WASHINGTON -- Vice President Joe Biden told Latinos in an address to the Congressional Hispanic Caucus Institute on Thursday they "are about to become -- and already have -- the most powerful force in American politics."
"The contribution of the Hispanic community has been incredible, but you ain’t seen nothing yet," he told the crowd, which included a number of prominent Latinos and members of Congress, as well as young people in Washington for the group's conference.
The Congressional Hispanic Caucus Institute, which was founded by Latino members of congress, celebrated its 35th anniversary this year. Its conference has been a staple for the Obama White House, and President Barack Obama addressed the crowd in 2010 and 2011.
This year, especially, Latino voters are highly coveted in the election, and Biden's speech focused on both praising their contributions and touting his administration's policies to further help the community.
He also took digs at Republicans, repeating a recent attack line. "This isn't your father's Republican party," he said. "As a matter of fact, it's not even Mitt Romney's father's Republican Party."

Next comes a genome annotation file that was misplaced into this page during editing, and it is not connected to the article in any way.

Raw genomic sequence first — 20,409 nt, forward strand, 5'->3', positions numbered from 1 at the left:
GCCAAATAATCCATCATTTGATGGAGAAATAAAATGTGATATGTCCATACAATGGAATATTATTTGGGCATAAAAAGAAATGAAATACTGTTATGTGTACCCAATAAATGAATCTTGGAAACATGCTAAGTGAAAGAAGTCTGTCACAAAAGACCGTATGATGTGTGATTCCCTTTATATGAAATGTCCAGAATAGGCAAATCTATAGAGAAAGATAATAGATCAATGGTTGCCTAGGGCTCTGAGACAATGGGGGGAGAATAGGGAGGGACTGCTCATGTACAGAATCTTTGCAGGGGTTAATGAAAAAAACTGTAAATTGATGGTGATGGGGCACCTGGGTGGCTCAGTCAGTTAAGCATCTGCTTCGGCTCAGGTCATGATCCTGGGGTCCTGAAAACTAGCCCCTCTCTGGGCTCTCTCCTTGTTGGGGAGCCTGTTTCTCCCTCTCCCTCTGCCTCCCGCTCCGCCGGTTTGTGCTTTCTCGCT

Biden said the Republican Party "pushes voter suppression all around the country, pushes budgets that would push hundreds of thousands of children out of early education, cuts back on Pell grants, [and] puts college out of reach for tens of thousands of qualified Hispanic children."
Obama and Biden are leading significantly among Latino voters, a gap that Romney has little chance of fully closing. Still, Democrats need to ensure those voters get to the polls, despite lower enthusiasm for the president than in 2008.
Biden promised to continue pushing for policies a majority of Latinos support, such as comprehensive immigration reform and protecting educational programs. "That's the way up, and that's the way out," he said of education, which in most polls ranks near the top of Latinos' top concerns.
He said he hopes to see young people who are given scholarships and other aid by the Congressional Hispanic Caucus Institute in politics someday.
"I''m here to say thank you, and tell you how much this great country owes you and how much more can be done with the infusion of new blood, of new ideas," he said.
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